Reflections on a Wise College Major
For more on the student loan scam, please see Budget Deficit Accounting Fraud and the Off-Balance-Sheet Student Loan Scam; Time to Scrap Entire Student Loan Program
Solar Energy Madness in Europe
In an effort to spur solar energy in France, Germany, Spain and other European countries, bureaucratic dunces decided to pay as much as 10 times market rates for those supplying energy to the power grid.
In response, farmers in France have started building “barns” that serve no other purpose than a place to put solar panels. Supermarkets put solar panels on their roofs and unused sections of parking lots.
It has been a boom to solar panel makers (China), but it is costing costing the French power company Electricite de France SA more than a billion euros ($1.3 billion) a year to meet government mandated pledges to accept solar energy from those supplying the grid.
At the end of 2010, EDF received 3,000 applications a day to connect panels to the grid. In 2008, the number of applications was 7,100 for the entire year.
The results should have been easy to predict in advance, but you can never explain anything to economic illiterates interfering in the free markets hoping to make things better. They never do.
Please consider EDF’s Solar ‘Time Bomb’ Will Tick On After France Pops Bubble
France’s solar power boom that’s led to farmers building unneeded barns just to cover them in panels is costing Electricite de France SA more than a billion euros ($1.3 billion) a year as it meets state pledges to pay above-market prices for renewable energy.
The cost is siphoning off funds from EDF as it plans to spend 35 billion euros to extend the life of France’s aging nuclear plants.
The tax shortfall will widen this year and last until 2017 even as the government moves to cool the solar rush, said Aurel BGC analyst Louis Boujard.
EDF shares have dropped 20 percent over the past year, compared with a 3.7 percent decline in Europe’s Stoxx 600 Utilities Index. The Paris-based company had net debt of $57 billion euros at the end of June, according to a company filing.
Elsewhere in Europe, governments have stepped in to contain spiraling growth in solar generation.
The Czech Senate introduced a temporary tax on solar producers in December, and Spain limited the hours during which existing solar parks can earn premium rates. Germany almost doubled the surcharge consumers have to pay in renewable-energy subsidies starting this year.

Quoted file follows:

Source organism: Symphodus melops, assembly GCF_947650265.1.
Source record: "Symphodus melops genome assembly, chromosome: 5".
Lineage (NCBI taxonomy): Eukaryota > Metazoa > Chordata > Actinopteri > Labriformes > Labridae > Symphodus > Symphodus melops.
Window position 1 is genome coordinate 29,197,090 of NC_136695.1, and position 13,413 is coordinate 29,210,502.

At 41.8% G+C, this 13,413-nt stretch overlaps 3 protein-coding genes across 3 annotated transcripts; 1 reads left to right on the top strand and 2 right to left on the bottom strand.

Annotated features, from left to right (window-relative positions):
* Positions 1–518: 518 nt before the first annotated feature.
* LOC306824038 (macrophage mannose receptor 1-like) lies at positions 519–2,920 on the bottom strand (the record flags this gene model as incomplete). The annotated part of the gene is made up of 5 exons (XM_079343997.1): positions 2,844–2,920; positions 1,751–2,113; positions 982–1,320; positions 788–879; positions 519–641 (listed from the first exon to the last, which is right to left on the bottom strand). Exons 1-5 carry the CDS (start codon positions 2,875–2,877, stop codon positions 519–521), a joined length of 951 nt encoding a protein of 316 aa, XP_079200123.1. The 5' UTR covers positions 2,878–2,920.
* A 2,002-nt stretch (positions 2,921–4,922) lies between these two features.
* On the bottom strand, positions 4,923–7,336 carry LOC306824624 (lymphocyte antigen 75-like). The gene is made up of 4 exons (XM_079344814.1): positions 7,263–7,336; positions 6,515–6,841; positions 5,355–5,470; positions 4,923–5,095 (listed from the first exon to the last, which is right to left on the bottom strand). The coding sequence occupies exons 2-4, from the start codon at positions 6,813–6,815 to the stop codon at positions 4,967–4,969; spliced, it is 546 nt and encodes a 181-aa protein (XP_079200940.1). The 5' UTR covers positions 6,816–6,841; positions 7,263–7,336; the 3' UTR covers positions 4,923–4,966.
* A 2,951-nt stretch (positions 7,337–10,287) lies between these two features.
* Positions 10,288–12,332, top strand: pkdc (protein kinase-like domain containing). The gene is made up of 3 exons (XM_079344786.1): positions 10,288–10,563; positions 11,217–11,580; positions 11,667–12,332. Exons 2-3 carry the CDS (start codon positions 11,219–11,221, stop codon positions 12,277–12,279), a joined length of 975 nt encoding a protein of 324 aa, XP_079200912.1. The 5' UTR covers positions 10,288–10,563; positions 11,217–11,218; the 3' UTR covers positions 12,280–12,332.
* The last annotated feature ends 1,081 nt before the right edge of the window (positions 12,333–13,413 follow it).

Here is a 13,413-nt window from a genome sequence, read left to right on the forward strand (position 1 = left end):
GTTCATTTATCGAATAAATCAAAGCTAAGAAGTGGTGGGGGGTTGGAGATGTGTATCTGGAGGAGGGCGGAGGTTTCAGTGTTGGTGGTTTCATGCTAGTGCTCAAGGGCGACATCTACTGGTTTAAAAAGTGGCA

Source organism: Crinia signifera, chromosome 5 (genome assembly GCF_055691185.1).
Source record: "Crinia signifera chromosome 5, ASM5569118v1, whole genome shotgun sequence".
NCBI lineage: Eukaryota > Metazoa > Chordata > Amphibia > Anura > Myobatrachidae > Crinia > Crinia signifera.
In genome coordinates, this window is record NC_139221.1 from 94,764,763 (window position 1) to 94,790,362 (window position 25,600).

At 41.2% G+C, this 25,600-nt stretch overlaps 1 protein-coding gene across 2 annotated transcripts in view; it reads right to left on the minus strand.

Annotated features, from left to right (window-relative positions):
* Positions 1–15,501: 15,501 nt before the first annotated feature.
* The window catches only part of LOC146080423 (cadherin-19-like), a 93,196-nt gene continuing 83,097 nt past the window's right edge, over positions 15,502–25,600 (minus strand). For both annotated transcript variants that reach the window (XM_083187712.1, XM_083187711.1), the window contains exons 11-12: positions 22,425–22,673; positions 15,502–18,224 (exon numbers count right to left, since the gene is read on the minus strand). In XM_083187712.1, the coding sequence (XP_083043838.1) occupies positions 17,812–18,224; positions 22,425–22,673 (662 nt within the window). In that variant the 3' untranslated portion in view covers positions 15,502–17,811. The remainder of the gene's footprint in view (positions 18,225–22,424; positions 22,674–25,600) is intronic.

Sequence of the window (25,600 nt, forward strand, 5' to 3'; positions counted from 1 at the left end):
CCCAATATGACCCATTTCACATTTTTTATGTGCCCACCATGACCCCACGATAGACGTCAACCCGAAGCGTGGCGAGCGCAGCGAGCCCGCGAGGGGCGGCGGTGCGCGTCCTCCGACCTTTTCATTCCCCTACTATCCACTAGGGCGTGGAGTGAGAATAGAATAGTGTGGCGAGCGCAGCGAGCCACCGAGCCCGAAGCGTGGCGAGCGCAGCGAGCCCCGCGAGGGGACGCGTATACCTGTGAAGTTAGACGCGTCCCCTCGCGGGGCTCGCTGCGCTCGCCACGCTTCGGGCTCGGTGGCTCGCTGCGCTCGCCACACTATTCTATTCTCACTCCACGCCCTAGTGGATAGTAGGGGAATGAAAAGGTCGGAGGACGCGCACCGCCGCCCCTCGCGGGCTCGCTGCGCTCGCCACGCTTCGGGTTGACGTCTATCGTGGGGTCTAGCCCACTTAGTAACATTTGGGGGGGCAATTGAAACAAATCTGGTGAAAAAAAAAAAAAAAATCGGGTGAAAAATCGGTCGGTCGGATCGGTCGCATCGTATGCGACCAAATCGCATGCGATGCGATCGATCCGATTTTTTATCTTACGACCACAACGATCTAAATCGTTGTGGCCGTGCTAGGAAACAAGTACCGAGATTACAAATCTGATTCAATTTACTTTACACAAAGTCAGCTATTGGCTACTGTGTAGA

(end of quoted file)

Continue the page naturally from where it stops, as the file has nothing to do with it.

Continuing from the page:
To end what it has called a “speculative bubble,” France on Dec. 10 imposed a three-month freeze on solar projects to devise rules that could include caps on development and lowering the so-called feed-in tariffs that pay the higher rate for renewable power. The tariffs were cut twice in 2010.
The French cuts haven’t slowed demand for new solar projects. EDF received 3,000 applications a day to connect panels to the grid at the end of last year, compared with about 7,100 connections in all of 2008, according to the government and EDF. France could reach its 2020 target of 5,400 megawatts of solar generating capacity by the end of 2011 if all proposed projects are completed.
France’s energy regulator estimates EDF will pay an average of 546 euros a megawatt-hour for solar power in 2011. That’s almost 10 times estimated spot market power prices of 55 euros, and the highest among renewable energy sources.
The promise of rich returns spurred suburban supermarkets to put photovoltaic panels in parking lots and farmers to install units on empty, purpose-built barns, according to a French parliamentary report.
Politicians Never See It Coming
“We just didn’t see it coming,” French lawmaker Francois-Michel Gonnot said of the boom. “What’s in the pipeline this year is unimaginable. Farmers were being told they could put panels on hangars and get rid of their cows.”
Mike “Mish” Shedlock
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